Class Acts

They are made of paper these days, not sheepskin, and are seldom hand-signed. Yet the diplomas being presented to America’s class of ’97—more than 1 million strong—represent untold personal histories of anxiety, procrastination and simple hard work, not to mention a substantial investment of cash. Soon today’s graduates will be trudging off in pursuit of jobs and advanced degrees, or on a search for meaning that may last all their lives. But for now no one will fault them if they take time to draw a breath, smile and savor the moment. Here are the stories of 23 fresh graduates.


A lot of college kids just want to fit in. The Quad Squad was determined to be different—at least from one another. In fact when Allison, Brooke, Claire and Darcy Hansen, 22, donned identical black gowns for their Baylor University graduation on May 17, they broke one of their self-imposed quad laws: no dressing alike.

As identical quadruplets, the blonde, green-eyed, 5’7″ Hansens are all too accustomed to being seen as interchangeable. And with reason. At Robert E. Lee High School in San Antonio, they were united in their dislike of math and chemistry and their fondness for track. And all four graduated in the top 5 percent of their class. They were considering a declaration of independence by attending different colleges when Baylor, in nearby Waco, offered them full scholarships to attend as a unit—in return for publicity-generating joint appearances. They were granted their one request: separate dorm rooms.

There soon followed the quad code of conduct: no embarrassing classmates who mistook one quad for another, no dating one another’s boyfriends, no taking one another’s exams. “We switched classes for each other,” admits Allison, “but never tests.” Adds Claire: “I mean, what if she fails your test? What can you do, go to the teacher and say, ‘Sorry, I wasn’t myself today’?”

Some quad habits are hard to break. The Hansens still wear identical hairstyles, and all four appear headed toward careers in journalism. Even so, the best thing they got out of college, they agree, is a sense of themselves as individuals. “You learn to do your own thing,” says Claire. Her sisters feel exactly the same.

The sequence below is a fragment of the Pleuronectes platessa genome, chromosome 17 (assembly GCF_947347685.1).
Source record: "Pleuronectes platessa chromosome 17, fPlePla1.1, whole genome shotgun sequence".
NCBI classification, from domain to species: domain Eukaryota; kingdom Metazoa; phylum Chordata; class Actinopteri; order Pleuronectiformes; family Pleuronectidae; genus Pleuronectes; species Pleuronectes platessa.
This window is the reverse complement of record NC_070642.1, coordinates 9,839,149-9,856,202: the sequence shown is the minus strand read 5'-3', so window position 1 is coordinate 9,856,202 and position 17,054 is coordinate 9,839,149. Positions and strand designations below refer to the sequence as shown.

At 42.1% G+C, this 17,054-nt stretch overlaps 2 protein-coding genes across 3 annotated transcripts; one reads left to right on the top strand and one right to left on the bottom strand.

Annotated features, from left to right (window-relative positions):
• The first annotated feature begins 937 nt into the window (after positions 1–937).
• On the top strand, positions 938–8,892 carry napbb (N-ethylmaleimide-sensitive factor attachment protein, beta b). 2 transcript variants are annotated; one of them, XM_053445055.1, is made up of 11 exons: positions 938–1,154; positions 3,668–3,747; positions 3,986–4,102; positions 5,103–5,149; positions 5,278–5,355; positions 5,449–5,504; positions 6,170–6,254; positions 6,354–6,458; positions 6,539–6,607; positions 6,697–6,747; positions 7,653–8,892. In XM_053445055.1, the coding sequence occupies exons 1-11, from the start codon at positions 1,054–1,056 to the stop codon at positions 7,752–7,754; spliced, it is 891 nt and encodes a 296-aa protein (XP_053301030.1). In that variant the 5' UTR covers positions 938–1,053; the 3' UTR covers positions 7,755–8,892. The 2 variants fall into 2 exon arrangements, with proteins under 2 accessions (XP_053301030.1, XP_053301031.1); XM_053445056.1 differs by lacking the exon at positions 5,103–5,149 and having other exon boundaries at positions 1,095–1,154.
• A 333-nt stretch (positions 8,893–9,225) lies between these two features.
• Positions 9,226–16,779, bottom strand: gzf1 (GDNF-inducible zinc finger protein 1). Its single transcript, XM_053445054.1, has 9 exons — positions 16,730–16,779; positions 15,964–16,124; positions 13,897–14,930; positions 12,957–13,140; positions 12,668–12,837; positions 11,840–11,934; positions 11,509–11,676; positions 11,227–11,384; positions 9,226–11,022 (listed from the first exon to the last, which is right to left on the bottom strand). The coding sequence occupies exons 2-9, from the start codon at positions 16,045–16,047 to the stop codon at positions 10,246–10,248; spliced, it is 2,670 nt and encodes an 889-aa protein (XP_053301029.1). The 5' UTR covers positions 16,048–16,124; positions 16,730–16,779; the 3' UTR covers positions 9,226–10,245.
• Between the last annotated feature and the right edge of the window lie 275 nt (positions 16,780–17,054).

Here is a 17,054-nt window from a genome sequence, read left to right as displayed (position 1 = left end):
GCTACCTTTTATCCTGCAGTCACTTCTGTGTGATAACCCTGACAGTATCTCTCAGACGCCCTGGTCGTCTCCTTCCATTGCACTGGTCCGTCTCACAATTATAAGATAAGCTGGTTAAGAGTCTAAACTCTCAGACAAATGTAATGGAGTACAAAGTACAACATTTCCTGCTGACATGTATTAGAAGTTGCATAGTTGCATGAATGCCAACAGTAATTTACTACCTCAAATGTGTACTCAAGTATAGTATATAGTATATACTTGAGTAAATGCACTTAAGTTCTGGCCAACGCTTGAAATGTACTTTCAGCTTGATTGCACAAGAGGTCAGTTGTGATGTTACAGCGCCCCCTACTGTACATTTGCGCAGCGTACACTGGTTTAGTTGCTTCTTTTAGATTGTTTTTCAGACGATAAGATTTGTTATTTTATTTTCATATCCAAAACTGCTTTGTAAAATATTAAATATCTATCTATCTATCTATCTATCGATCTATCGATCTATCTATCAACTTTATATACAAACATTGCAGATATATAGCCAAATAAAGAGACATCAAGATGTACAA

Ioana Gal left formerly Communist Romania—and her family—in 1990 as a 22-year-old emigrant and landed in the capitalist playground of Las Vegas, the only U.S. city where she knew other Romanians. Within days she was working at the city’s money-jangling heart as a slot-machine attendant. The job, at the Westward Ho casino, gave her a crash course in human behavior Vegas-style. “I was shocked at first,” she says. “It is difficult to come from a country where the median salary is $50 a month and see people lose several thousand in a night.”

But it also helped her to pay for a college education. For much of her undergraduate career, first at the Community College of Southern Nevada and then at the University of Nevada at Las Vegas, Gal, now 29, worked the casino graveyard shift, making change, answering questions and fending off the advances of drunken clients. She also had to teach herself English—in her first year at college, she says, “I had an essay due every week, when I didn’t even know what an essay was.” But she turned into an ace student, earning a philosophy degree while gathering merit scholarships, dean’s list citations and an array of national honor awards. “She was one of the best I’ve ever had in my Logical Theory course,” says UNLV philosophy department chair Dr. Maurice Finocchiaro, who was so impressed that he hired her as a research assistant.

The casinos would be happy to have her back. “They told her,” says her academic adviser Dr. Cyrill Pasterk,

“whenever she wants a job there, she can get it”—but Gal has other ideas. Just seven years removed from another country, another world, another language, she has been accepted at the University of San Francisco Law School.


With parents at times too full of their own demons to nurture them, the Jeffries family saga seems like a real-life Party of Five—except that these nine kids raised themselves on the mean streets of Philadelphia. And in their case the plot turns are so implausible that no scriptwriter would dare take credit for them. Take the latest development in the family saga: This spring three of the Jeffrieses are getting college degrees, while a fourth is receiving his master’s.

Until the mid-’80s, their parents—Rafiq, who was treasurer of a Muslim school in Philadelphia, where they lived, and Gail, a teacher and then a full-time mother—provided for the children and gave them a moral compass. “Mother had a saying she drummed into us,” says Lovell, 32, the second-eldest son: ” ‘Success is not a happening. It’s doing instead of doubting, working instead of wishing.’ ”

But in 1984 the family fell apart. Triggered perhaps by the suicide of eldest daughter Lindellyn, then 20, Rafiq became addicted to cocaine while Gail, long troubled by depression, sank deeper into mental illness. For nearly a decade the parents battled their problems unsuccessfully until both entered treatment programs.

Meanwhile, poor and forced to fend for themselves, the nine remaining children—with the older members of the family supporting the younger—somehow continued to thrive.